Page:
Well, Christmas is right around the corner and I hope my ideas today can help you budget for gifts this year, and every year going forward. Here’s the deal, are you tired of stuff as much as I am? Let me define stuff, to me, it is stuff we want but may not really need. Does that make sense? Here I am today going through my stuff and selling it on a Facebook Marketplace shop. I want to simplify my life. This means getting rid of stuff I do not need or want now at my age. I remember my mom in her older years saying to each daughter, “Is there anything in the house you would like?” Looking back, I am sure I hurt her feelings when I said, “Mom I have so much stuff at my house already”.
Now, at my age I get it. We just had Thanksgiving here at our home and I asked the family members that were here, “Is there anything in the house you would like?” I just have to laugh, because I’m doing exactly what my mom did. During the four days my two daughters and some grandkids were here we took stock of quite a bit of stuff. We loaded their cars with Lodge cast iron pans, griddles, and Dutch Ovens. I love it, and they are grateful for the cooking devices. I love simplifying my life. I did mention one rule, if you take these you must get rid of something you no longer need at your house.
The funniest part is the huge tubs we filled with items they want and they each put their names on the buckets to be picked up later. Three of my granddaughters wrote down on 3 by 5-inch cards what they want and took a picture of the cards with their phones. The cards were placed in my safe so they can retrieve the items after I die. Now, you may be thinking like me on this one, I don’t want to get rid of items that mean something to my precious daughters and grandkids, so I had them identify them for later pick up. It only makes sense.
How To Budget For Christmas
I know it’s a bit late this week to budget for Christmas, but you will get the drift of my ideas soon enough.
The first one has to be planned for way before December. I know, but we have to start somewhere. If you have budgeted a certain amount of money for Christmas, you rock. I always remember what I spent last year and I never increase the amount. I will not use credit cards because I will not go into debt to satisfy a want or need for anyone. If using a budget is a new concept for you and your family, let’s cover a good approach here. I suggest you grab a piece of paper and start with your net income (after taxes) and list it at the top. Then, list your rent, house payment, utilities, car payments, car expenses, groceries, donations, and any other expenses you have during most months. Without any other changes, this is a simple budget, money in and money out. Hope you’ve thought to set aside some money for savings or for unexpected things like home repairs, they can be real “budget busters.”
Then you start subtracting each and every one from the net income. If you are short on your cash flow, then you have two choices, first get a second job to make more income, like starting to babysitting kids, charge for classes to teach other skills you have that people can use, or whatever you may have time to do. As a side note, please teach your children to be self-reliant and DO NOT DEPEND on others to cover your expenses. For some, it has become a way of life to depend on the government or your extended family to cover your families expenses.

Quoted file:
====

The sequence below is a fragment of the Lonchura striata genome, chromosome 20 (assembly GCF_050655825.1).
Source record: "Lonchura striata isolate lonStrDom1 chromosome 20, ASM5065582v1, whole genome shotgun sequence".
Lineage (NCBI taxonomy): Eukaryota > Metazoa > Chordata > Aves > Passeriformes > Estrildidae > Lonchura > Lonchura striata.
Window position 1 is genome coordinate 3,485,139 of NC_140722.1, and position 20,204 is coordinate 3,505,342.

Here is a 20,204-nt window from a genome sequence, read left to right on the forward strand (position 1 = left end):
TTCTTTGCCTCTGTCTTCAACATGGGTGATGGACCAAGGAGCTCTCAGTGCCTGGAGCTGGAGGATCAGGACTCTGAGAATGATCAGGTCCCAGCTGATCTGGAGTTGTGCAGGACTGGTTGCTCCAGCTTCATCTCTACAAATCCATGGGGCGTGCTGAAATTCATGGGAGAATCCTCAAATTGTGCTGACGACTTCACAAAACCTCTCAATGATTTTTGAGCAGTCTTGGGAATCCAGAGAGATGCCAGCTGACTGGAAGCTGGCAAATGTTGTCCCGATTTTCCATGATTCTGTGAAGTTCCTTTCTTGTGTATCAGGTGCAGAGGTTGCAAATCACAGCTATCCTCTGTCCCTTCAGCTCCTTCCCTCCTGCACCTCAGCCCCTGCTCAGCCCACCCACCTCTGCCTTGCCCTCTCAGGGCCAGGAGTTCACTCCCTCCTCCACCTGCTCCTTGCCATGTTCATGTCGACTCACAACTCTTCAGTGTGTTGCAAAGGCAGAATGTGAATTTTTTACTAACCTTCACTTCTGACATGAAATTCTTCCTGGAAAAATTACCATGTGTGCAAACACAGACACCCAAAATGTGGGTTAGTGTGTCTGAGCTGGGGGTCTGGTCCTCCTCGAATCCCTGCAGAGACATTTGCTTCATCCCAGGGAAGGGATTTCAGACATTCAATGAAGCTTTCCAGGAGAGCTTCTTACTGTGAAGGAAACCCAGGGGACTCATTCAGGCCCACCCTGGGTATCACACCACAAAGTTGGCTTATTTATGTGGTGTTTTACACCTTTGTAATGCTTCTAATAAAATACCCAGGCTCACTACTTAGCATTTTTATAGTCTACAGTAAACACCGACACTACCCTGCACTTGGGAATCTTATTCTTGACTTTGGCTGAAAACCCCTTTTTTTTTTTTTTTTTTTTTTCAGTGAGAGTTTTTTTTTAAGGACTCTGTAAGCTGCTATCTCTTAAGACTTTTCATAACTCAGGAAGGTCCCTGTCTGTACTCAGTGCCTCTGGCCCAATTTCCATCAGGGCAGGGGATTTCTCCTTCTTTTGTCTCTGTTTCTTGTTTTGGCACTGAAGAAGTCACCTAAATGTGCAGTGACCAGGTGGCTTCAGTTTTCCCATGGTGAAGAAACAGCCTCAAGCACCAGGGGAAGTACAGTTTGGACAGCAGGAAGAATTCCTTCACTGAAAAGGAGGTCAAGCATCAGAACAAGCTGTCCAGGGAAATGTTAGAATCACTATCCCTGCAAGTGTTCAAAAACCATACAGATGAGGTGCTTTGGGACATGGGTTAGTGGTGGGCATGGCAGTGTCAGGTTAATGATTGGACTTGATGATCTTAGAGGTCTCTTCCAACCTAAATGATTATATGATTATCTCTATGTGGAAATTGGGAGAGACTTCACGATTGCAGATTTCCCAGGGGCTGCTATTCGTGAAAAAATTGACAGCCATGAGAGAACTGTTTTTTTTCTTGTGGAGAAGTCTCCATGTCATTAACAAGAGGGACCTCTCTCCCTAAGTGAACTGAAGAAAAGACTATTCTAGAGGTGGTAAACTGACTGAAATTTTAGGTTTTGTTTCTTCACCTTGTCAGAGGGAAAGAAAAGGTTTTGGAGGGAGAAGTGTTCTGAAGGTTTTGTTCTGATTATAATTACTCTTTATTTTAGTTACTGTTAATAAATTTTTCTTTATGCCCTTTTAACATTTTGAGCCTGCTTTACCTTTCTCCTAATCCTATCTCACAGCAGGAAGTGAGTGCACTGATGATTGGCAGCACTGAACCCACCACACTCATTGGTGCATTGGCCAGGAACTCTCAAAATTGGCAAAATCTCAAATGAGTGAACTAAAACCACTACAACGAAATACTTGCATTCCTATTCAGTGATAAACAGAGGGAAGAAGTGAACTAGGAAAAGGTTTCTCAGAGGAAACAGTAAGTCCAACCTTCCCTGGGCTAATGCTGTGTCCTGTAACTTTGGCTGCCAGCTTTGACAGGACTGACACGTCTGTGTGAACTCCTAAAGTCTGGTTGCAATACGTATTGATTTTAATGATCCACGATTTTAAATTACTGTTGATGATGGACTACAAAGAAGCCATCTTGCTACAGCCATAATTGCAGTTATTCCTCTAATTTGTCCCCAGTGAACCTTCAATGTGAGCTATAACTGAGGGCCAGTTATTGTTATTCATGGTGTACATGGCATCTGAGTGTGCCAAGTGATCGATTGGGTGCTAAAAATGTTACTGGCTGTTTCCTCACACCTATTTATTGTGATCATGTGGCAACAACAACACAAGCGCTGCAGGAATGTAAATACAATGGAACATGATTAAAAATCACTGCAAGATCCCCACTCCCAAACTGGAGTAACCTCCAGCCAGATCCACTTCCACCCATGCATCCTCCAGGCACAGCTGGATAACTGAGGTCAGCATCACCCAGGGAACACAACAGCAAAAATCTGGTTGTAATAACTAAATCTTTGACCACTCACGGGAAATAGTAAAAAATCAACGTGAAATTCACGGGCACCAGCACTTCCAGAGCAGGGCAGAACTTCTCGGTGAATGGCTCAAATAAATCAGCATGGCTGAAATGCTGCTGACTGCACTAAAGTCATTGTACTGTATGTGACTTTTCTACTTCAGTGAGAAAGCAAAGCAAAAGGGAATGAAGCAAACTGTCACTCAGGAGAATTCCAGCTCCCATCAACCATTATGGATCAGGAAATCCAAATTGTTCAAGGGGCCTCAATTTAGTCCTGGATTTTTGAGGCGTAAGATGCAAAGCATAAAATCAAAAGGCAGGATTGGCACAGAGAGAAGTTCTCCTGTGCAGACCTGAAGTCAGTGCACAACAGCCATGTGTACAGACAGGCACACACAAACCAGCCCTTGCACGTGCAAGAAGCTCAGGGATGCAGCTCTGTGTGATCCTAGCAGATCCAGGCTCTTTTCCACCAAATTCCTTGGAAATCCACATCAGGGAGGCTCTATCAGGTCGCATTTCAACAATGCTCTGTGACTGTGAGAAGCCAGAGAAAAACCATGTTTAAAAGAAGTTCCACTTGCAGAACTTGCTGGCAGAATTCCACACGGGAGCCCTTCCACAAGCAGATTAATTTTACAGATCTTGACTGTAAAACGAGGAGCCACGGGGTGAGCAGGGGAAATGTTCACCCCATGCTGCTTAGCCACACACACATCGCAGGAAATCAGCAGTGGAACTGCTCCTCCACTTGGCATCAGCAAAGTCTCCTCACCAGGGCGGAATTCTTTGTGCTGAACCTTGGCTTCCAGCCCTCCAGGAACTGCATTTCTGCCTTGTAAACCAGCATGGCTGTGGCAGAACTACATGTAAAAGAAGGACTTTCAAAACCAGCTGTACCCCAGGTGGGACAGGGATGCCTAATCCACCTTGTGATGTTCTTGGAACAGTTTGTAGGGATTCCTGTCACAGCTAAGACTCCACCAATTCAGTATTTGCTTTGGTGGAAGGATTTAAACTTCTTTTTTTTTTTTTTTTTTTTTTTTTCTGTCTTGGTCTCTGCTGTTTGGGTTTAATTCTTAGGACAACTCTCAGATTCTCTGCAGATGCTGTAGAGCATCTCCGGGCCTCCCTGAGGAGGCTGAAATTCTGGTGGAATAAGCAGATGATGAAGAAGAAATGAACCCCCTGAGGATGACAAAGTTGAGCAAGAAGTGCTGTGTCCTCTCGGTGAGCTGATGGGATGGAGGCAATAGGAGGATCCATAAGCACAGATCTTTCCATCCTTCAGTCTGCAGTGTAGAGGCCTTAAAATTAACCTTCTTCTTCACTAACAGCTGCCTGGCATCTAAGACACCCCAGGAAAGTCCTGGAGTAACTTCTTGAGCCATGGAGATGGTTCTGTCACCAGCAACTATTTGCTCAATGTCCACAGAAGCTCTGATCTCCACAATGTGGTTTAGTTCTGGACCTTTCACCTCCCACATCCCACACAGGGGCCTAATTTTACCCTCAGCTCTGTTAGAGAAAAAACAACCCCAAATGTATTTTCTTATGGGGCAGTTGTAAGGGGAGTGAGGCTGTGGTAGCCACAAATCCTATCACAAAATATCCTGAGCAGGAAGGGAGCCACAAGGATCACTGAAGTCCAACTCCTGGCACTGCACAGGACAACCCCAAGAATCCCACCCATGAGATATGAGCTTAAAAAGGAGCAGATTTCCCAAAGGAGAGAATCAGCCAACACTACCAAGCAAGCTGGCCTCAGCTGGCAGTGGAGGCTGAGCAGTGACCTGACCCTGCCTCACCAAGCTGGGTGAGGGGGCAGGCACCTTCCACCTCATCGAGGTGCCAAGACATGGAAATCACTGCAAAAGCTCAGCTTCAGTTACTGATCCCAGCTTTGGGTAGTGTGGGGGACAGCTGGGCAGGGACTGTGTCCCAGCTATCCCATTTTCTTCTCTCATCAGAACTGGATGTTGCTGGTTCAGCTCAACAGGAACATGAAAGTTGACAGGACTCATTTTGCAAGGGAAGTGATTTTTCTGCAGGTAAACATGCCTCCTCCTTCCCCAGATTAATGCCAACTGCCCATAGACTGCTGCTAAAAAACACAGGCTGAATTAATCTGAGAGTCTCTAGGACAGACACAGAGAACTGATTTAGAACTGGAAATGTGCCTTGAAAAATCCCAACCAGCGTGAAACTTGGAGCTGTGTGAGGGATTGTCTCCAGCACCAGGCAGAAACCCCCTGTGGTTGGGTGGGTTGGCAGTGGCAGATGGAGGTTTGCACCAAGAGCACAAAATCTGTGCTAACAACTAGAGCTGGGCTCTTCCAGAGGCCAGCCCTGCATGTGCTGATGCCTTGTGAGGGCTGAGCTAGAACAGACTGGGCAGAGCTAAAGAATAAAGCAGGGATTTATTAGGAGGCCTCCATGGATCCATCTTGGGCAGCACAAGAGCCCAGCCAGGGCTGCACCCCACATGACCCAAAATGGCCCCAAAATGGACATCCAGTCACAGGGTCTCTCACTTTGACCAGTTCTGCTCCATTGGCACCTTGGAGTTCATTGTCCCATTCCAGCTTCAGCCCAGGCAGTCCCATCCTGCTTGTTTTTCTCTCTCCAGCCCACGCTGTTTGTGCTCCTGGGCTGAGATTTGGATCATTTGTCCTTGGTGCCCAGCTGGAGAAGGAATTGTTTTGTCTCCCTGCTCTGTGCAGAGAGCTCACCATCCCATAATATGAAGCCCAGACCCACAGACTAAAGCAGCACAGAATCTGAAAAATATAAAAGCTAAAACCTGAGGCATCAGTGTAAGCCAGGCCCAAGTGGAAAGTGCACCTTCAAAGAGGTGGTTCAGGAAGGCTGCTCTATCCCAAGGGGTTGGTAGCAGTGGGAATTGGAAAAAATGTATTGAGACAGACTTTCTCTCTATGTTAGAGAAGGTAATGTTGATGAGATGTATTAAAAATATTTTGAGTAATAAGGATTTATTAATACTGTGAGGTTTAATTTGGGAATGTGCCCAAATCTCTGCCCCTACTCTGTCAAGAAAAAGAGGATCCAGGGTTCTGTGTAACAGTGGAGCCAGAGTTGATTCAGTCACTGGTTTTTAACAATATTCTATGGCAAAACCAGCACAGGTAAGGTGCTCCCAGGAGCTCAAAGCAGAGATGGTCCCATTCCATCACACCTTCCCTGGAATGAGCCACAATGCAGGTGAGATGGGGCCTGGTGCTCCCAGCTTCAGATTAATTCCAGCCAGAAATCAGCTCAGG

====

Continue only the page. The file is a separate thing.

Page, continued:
Sorry for the rant, but come on people, the second choice is to get rid of the things we may want but don’t have to have, like cell phones, cable, soft drinks, another shirt or blouse, or eating out. There is always a way to cut expenses or add income to your household without expecting others to take care of you.
I remember one year when Mark and I had very little money and we wrote letters to family members as gifts. Our little family shared love notes with each other and to Grandma and Grandpa. I get teary eyes still remembering my dad cry as he opened his letters from each of us. My mom was blubbering just as I was. Gifts can be free, I promise.
Now back to the budget, figure out how much excess you have or you can earn that can help stretch your monthly income. It just may be a second job. That’s life, people, it’s called work. Now, you can figure out how much you can save monthly for your Christmas budget.
P.S. If you get a raise at your job, put it in a savings account, learn to live on less. You can do it, I promise. Please do not count on that yearly raise or bonus, it may not happen. If it does, put it in the bank. It’s called save money and live on less.
Christmas Bank Savings Account
I remember setting up a Christmas savings account at the banks where I worked over the years. The payroll staff set up an automatic payment from my paycheck to go into that account. Here again, I tried to set up a budget and then stuck to it. By November I was ready to purchase the gifts I felt our family needed.
Cut Your Christmas Gift List
Now, this gets a little touchy here, some people cannot stop or give up the gift giving. You know what I’m talking about, everyone gives to every aunt, uncle, sister, brother, cousin, grandma and grandpa, friends, etc. Here’s the deal, someone has to step up to the plate and say, “I can’t afford to do this anymore” when they ask about drawing names for Christmas gifts this year.
I wrote a similar article last year, and several readers voiced their feelings they could no longer afford to keep giving the gifts and didn’t know how to stop it.
Christmas Need or Wants
I hope you think twice this year before you buy any gifts, is it a want or a need? Am I the only one that thinks kids have way too much stuff?
Christmas Letters or Love Notes
I promise these are the best gifts in the world. I treasure the ones I have received. Nothing says love more than words written on a piece of paper and signed by the giver.
My favorite things:
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